Digital cinema moves closer to local multiplex

A movie studio coalition says it has worked out standards for films without film.

Dawn Kawamoto Former Staff writer, CNET News
Dawn Kawamoto covered enterprise security and financial news relating to technology for CNET News.
Dawn Kawamoto
2 min read
A coalition of major movie studios announced Wednesday that it has completed specifications and standards needed to create digital cinema, which could drastically reduce the enormous cost of distributing film rolls to movie theaters.

The Digital Cinema Initiatives (DCI), a joint venture of Disney, 20th Century Fox, Metro-Goldwyn-Mayer, Paramount Pictures, Sony Pictures Entertainment, Universal Studios and Warner Bros. Studios, has completed version 5.0 of the voluntary DCI Technical Specification. That specification is designed to allow studios to distribute their movies to theaters via a high-speed network, saving them millions in distribution costs.

"I am proud of what we have contributed to helping bring the industry to the threshold of the digital-cinema future, and I am excited to see that future become a reality," DCI Chief Executive Chuck Goldwater said in a statement. Goldwater announced that he will soon resign, since the project is largely completed.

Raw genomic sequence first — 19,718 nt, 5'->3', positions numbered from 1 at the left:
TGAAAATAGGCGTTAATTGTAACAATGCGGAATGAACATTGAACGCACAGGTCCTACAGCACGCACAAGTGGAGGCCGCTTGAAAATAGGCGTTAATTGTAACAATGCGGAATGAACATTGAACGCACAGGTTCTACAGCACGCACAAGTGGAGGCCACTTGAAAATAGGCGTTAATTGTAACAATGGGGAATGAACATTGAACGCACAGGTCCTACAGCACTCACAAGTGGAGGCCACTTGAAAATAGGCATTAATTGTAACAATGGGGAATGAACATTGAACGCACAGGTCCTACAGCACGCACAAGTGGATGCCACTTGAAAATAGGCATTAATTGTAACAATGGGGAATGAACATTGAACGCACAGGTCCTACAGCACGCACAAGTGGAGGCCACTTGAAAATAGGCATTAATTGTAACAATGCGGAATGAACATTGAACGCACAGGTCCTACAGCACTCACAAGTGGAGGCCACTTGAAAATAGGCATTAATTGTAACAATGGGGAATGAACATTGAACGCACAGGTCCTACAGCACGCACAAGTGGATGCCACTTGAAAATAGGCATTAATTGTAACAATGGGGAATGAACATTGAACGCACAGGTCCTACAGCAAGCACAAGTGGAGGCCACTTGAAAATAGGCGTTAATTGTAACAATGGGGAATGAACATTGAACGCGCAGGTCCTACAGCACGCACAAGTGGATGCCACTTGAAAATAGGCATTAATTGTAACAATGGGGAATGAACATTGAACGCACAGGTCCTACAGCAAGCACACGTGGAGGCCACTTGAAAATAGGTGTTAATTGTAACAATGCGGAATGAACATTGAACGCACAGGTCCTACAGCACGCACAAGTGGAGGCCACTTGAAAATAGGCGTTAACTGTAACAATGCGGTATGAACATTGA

Although the specifications document is expected to be completed by Sept. 30, the movie studios agreed to extend DCI's initial term for another 12 months in order to refine the technical specifications, perform system interoperability tests and improve the security portion of those specifications.

The DCI will focus on refining its technical specifications to assist in producing digital cinema systems such as projectors and network equipment. Texas Instruments and Sony are already rushing to make equipment that will comply with the group's early specifications.

Studios have to create a film print for every theater that shows their movies, which adds up to an estimated $800 million, according to industry analysts.

But with a digital cinema format, the studios would create one digital master file and send it to theaters over high-speed networks. The movie would be stored on servers in the theaters and transferred to a local area network, then shown using digital projectors.

One of the major concerns of the studios, however, is secure transmission of the movies. The studios want to ensure that their work will be protected against any unauthorized copying while in the theaters.